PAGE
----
AUSTRALIAN sheep producers should not be concerned about the ability of domestic and export markets to pay the current high prices for lamb and mutton, Meat & Livestock Australia director Jason Strong said last night.
At the Australian Sheep and Wool Show’s Lambition dinner, Mr Strong gave some insights on why domestic consumption and retail price dynamics of beef, now applied to lamb at retail.
Mr Strong outlined how his parents in the 1970’s were the first to sell lambs for $10 at Walcha in New South Wale’s New England region.
“In the ‘70s, the day that lambs cracked $10, their pen was the first up in the sale.
“I can remember Dad for many years telling about this $10 mark that they hit, I’m sure he would be very interested if he was about to hear of lambs making $350 and more.”
Mr Strong was asked by Lambition dinner master of ceremonies Peter Lewis if there was “a bit more in it”. Mr Strong said there had been a lot of discussion about lambs reaching $10 a kilogram (cwt) as a forward price, but that prices reaching that level in saleyards in recent weeks demonstrated how it was due to supply and demand. Coles earlier this month released a $10 a kilogram contract for August delivery of 18-26kg new season lambs to Colac in Victoria and a $9.80 offer for lambs delivered to Gundagai in New South Wales. But last week trade and heavy export lambs consistently made $9-$11 a kilogram in most saleyards.
“To have a price like that this early against a sale for later in the spring is something we haven’t seen before, so that highlights how this is so much supply and demand.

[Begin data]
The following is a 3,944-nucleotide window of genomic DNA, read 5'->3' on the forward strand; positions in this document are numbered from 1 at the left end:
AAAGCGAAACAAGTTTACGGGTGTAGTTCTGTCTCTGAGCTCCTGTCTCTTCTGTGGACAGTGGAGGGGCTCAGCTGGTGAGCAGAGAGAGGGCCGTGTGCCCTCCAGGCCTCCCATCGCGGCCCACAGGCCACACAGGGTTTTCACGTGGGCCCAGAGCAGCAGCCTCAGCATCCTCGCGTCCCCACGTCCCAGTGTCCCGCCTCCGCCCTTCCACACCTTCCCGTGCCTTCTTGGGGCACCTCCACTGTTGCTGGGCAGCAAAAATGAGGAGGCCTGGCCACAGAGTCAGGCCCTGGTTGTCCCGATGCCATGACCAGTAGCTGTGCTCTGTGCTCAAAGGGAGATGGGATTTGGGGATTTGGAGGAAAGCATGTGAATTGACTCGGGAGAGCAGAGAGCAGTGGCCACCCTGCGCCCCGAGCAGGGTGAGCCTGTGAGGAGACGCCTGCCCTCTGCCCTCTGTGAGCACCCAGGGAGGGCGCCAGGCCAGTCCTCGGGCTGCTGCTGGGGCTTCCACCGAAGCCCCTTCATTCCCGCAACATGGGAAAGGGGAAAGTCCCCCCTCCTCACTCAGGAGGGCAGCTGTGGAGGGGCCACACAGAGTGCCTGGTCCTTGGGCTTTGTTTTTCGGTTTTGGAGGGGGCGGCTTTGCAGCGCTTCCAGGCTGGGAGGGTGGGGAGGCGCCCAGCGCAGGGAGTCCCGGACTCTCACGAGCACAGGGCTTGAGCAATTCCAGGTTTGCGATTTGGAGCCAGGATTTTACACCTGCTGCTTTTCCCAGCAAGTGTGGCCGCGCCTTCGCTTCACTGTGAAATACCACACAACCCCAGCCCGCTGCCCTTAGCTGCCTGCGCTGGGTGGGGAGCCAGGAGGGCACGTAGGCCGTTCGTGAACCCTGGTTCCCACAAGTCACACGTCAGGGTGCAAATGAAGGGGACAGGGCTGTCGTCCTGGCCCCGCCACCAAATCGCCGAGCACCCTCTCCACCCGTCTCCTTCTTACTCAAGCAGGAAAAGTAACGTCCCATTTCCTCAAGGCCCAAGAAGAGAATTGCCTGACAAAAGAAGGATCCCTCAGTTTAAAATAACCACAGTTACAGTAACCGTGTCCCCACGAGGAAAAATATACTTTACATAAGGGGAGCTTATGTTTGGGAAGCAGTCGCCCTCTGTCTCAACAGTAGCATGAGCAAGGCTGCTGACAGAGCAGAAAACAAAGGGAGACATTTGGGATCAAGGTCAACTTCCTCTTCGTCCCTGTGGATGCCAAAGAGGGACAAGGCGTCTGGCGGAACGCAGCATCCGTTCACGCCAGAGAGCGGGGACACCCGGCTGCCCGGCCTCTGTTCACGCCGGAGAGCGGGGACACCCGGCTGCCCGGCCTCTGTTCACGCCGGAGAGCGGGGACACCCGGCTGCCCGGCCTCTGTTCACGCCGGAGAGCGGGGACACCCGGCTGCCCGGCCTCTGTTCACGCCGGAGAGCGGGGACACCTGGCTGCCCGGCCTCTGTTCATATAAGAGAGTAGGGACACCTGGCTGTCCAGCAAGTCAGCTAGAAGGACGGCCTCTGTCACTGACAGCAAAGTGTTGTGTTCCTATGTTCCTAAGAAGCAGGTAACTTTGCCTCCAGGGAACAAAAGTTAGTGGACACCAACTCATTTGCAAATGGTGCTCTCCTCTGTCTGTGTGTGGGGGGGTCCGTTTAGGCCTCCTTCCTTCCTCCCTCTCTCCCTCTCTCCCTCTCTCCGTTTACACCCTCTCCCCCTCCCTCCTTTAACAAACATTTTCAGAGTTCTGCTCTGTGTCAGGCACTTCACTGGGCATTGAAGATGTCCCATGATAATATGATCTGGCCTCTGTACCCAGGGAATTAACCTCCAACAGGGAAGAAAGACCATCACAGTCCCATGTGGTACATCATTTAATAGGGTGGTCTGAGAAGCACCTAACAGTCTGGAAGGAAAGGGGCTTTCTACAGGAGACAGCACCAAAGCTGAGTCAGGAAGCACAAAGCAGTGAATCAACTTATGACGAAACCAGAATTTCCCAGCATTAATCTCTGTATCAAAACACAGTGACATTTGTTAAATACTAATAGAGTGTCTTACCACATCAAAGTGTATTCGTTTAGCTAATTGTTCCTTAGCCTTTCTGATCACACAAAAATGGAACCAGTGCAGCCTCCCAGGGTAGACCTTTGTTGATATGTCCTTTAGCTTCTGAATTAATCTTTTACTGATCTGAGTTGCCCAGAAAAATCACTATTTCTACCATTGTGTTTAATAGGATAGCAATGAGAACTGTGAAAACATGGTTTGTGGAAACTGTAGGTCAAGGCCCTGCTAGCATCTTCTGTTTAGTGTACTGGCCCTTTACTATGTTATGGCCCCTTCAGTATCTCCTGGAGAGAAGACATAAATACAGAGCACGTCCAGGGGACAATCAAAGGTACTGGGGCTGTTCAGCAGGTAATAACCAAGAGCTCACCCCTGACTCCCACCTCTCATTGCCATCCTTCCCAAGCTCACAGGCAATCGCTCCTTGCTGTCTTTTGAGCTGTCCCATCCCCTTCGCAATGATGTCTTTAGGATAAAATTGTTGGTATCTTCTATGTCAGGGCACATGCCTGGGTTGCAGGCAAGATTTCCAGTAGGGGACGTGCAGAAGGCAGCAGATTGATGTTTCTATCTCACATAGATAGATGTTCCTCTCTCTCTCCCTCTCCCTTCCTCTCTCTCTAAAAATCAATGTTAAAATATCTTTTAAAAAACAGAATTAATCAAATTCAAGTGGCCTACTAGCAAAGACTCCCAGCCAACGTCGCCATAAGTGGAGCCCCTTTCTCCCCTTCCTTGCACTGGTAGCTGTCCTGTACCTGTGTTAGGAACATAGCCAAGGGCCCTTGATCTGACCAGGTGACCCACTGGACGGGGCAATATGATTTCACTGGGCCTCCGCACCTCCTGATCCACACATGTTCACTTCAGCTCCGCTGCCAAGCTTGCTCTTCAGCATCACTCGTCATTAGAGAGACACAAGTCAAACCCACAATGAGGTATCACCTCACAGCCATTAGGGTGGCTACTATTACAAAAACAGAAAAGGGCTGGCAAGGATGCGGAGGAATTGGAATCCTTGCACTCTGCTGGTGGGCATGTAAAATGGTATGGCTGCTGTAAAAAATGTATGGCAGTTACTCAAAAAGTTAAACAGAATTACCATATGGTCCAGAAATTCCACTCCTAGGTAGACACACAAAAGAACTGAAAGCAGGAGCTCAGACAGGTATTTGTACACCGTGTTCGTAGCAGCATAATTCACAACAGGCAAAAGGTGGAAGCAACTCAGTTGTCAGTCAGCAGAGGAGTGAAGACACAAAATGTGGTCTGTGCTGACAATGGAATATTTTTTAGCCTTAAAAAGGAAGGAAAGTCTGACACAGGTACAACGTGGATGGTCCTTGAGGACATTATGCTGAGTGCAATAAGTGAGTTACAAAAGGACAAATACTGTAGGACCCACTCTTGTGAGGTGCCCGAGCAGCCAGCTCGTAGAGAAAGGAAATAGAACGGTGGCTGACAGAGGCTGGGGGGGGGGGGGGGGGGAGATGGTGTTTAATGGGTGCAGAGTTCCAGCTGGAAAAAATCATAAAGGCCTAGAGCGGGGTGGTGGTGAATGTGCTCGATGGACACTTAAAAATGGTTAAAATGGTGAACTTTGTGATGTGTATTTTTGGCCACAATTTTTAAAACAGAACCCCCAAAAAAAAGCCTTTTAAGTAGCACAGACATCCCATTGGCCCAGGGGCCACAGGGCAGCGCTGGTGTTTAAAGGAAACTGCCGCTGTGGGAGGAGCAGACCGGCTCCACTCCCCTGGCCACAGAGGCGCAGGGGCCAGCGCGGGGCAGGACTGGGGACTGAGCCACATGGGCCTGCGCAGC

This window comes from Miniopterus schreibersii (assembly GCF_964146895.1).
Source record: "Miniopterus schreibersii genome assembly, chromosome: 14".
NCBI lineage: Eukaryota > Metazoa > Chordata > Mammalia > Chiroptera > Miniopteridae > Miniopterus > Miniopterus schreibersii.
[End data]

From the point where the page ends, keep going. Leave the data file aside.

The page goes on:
“However, there are some really big dynamics that underpin it.”
He said the big drivers of sustained high prices on lamb were the types of global and domestic consumers and their capacity to pay, as well as the size of the flock.
“So any speculation on where it goes from here, upwards, is pure speculation and nothing more.
“I think what we can say is when you look at the global demand, at the available product, when you look at the number of sheep that we have and we look at the current slaughter numbers, there are quite a number of big contributors to the supply and demand drivers that says we are going to have a lot of strength in the market for a period of time.
“We’ll get some volatility, but volatility off $10 is…you know, we can live with that.”
Big sheep meat markets suit small Australian supply
Mr Strong said Australia exported 450,000 tonnes of lamb and sheep meat annually and combined with New Zealand exports 70 percent of the world’s sheep meat, although sheep meat is still a “very small” protein globally.